Anyway, this twist didn’t ruin TERMINATOR: DARK FATE for me, but it didn’t help either.

Linda Hamilton enjoys a successful homecoming as Sarah Connor. Older, grizzled, and just as tough, Hamilton gives Sarah Connor a triumphant return to the big screen.

Lost in the Linda Hamilton buzz was that Arnold Schwarzenegger also came back for this one. Of course, his return is less of a story since he’s only missed one Terminator installment, the fourth one, TERMINATOR SALVATION (2009).  Still, Schwarzenegger makes the most of his screen time, and he has some of the better moments in the movie, a lot of them of the humorous variety.

Which reminds me: one of the best parts of the original TERMINATOR back in 1984 was that Schwarzenegger’s Terminator character was the villain. In subsequent movies, his character joined the good guys, and while this was fun, the character was never as good as he was in that first movie when he was the villain. We’d be looking at quite the different TERMINATOR series had that change not been made, and I think you could make the argument that it would have been a better series.

Mackenzie Davis is very good as Grace, the enhanced human sent back from the future to protect Dani from the latest Terminator threat. She’s believable in her action scenes, and she has enough personality to hold her own next to Hamilton and Schwarzenegger.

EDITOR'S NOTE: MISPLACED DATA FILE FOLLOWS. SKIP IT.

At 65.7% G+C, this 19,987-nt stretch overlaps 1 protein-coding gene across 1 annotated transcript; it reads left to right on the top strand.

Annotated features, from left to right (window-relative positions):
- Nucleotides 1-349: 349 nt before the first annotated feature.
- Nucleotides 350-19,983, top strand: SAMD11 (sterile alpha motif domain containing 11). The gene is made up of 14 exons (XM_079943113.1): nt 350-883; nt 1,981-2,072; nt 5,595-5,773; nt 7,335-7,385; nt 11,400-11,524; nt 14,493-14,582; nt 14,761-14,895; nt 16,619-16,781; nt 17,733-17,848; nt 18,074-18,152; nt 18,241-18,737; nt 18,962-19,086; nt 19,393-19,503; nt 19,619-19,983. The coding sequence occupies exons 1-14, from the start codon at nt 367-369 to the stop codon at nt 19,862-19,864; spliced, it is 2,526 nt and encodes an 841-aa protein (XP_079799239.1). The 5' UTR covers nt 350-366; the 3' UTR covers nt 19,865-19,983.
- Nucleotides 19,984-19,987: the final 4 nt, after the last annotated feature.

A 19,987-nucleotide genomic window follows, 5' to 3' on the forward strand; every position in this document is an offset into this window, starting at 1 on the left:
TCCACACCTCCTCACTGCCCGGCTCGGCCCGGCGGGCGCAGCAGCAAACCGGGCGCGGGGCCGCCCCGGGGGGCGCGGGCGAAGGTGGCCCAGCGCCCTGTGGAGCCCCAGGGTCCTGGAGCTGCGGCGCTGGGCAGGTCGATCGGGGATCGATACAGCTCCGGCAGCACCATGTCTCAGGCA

The same can be said for Natalia Reyes as Dani. She’s also quite good. And when these four are on-screen together they do generate some chemistry and are fun to watch.

Getting back to Mackenzie Davis for a moment, she was also memorable in TULLY (2018), where she co-starred with Charlize Theron, and she also appeared in THE MARTIAN (2015).

Who’s not overly memorable here is Gabriel Luna as the latest Terminator, the Rev-9. It’s not really Luna’s fault. The character isn’t given much personality. He’s mostly based on CGI effects.

And yes the effects here are all top-notch, as are the action scenes. In fact, some of the fight sequences and chase scenes are among the best in the entire series. Director Tim Miller, who directed DEADPOOL (2016), does a masterful job with the action sequences. Everything looks great, the sound is awesome, the stunts and CGI all believable.

If only these well-orchestrated events had resonated on an emotional level.

The screenplay by David S. Goyer, Justin Rhodes, and Billy Ray does what it sets out to do, in that it tells a Terminator story and it connects all the dots so things make sense. But the problem is that it’s pretty much the same Terminator story told in all the movies, with the exception of TERMINATOR SALVATION, which told a somewhat different tale. Ironically, TERMINATOR SALVATION tends to be the least favorite of the series among Terminator fans.

The fact is in spite of all the technical success here, nearly everything in this story rang hollow. There wasn’t one moment in the film that reached out and grabbed me. It all felt like deja vu. Even down to the ending. Yup, if you’ve seen one TERMINATOR movie, you’ve seen them all. Don’t get me wrong. I like the TERMINATOR series. But originality hasn’t been the series’ strongpoint. The movies are very repetitive and really haven’t made much of an effort to tell different and new stories. They just sort of repeat the formula from the first movie.